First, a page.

The Center was saddened to learn of the passing of Rebecca “Becky” Hunkins on Oct. 23, 2021 in Hollywood. Becky was the daughter of Eleanor Magee, a retired music teacher from Pennsylvania who was the inspiration behind the opening of the Art and Culture Center/Hollywood in 1975.
Born in 1928 in Fairview, Penn., Becky was a resident of Hollywood when Eleanor chaired the City’s Art and Culture Committee. She spearheaded a group that identified the Center’s original location, at 1301 S. Ocean Drive, as a viable arts center.
“She’s the one, with others, who went to commission meetings and begged them to get [that] building,” Becky said in an interview in 2015 for the Center’s 40th anniversary publication. “They were trying to go anywhere they could to find a home for the Center. She didn’t say it was a cultural wasteland. She said it just lacks any cultural facilities whatsoever.”
In her interview, Becky recalled her mother being among the chief organizers of the City-sponsored Seven Lively Arts festival held annually in Young Circle Park beginning in 1960. Seven Lively Arts featured music, visual arts, and dance performances at a time when Hollywood’s population grew from 35,237 in 1960 to 121,400 in 1975.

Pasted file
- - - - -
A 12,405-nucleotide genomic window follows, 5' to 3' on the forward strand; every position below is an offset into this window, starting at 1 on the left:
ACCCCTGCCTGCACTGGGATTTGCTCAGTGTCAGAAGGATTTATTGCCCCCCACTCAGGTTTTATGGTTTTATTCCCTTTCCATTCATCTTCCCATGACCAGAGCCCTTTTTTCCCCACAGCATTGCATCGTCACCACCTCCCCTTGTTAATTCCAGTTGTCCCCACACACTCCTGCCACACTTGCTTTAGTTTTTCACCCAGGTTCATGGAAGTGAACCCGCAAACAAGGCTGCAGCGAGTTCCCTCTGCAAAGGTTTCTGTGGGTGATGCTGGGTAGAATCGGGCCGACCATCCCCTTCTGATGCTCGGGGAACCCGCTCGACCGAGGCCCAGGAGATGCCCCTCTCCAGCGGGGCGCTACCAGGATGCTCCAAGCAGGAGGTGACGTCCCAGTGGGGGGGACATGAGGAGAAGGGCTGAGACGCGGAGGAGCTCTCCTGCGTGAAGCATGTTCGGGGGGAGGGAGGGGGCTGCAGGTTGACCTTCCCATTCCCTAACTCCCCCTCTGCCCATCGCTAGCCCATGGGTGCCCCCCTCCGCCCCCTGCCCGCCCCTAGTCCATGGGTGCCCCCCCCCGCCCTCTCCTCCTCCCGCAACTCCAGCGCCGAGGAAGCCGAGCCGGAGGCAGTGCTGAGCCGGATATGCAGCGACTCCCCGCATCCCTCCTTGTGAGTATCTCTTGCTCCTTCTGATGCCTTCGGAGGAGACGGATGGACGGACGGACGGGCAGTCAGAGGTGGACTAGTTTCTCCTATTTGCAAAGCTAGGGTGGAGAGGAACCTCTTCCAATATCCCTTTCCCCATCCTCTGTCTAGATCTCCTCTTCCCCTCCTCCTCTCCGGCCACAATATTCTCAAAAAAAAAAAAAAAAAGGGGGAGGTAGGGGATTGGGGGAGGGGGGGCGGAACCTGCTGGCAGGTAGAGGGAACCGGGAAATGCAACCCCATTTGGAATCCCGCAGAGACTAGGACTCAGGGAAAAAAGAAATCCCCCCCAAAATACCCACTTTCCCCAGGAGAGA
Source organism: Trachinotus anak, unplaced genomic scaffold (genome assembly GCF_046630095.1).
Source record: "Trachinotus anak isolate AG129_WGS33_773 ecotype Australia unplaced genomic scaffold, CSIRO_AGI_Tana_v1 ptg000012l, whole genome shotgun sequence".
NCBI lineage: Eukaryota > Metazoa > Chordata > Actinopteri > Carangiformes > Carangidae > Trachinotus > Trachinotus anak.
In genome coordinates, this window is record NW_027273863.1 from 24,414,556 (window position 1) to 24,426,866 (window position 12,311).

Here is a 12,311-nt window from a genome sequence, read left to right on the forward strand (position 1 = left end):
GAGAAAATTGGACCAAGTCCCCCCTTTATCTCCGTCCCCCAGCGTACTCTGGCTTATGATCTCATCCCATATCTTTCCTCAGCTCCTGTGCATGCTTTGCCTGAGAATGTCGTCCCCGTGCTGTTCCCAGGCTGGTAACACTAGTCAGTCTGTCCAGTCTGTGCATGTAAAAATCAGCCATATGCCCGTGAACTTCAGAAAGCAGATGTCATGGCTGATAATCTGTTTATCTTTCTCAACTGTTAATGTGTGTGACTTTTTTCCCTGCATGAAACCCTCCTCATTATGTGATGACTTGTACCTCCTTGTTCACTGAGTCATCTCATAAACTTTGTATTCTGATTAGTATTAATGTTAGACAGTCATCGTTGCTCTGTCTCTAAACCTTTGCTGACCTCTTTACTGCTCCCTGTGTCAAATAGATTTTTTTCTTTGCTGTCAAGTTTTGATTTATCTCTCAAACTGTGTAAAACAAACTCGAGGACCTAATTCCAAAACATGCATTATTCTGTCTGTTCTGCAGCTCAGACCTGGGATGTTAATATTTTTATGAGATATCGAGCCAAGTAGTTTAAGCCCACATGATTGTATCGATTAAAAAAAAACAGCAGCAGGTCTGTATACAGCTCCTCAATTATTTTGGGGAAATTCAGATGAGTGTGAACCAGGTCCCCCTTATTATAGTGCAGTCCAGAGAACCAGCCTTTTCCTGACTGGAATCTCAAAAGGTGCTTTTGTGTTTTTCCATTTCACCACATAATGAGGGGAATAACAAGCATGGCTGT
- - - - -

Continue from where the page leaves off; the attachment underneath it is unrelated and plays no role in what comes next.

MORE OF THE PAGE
“Every year, summer or spring, there would be seven nights of the arts in Young Circle,” said Becky, a South Florida resident for 70 years. “That’s where my mother met all the artists and decided we needed a museum.”
Becky was born in the same room in the house that her mother was born in 1896. Eleanor died in 1986. Before passing, Becky requested that donations be made in her name to the Art and Culture Center/Hollywood, and/or to the Music Club of Hollywood and Tunnel to Towers Foundation.
“We’re honored that Becky has included the Center among her favored charities,” said Joy Satterlee, the Center’s Executive Director. “We hold a special place in our hearts for Becky. It’s due to Becky’s mother, Eleanor Magee, that the Art and Culture Center exists. We are forever grateful for both Becky’s and Eleanor’s longstanding belief that the arts are an essential component to a vibrant community such as Hollywood.”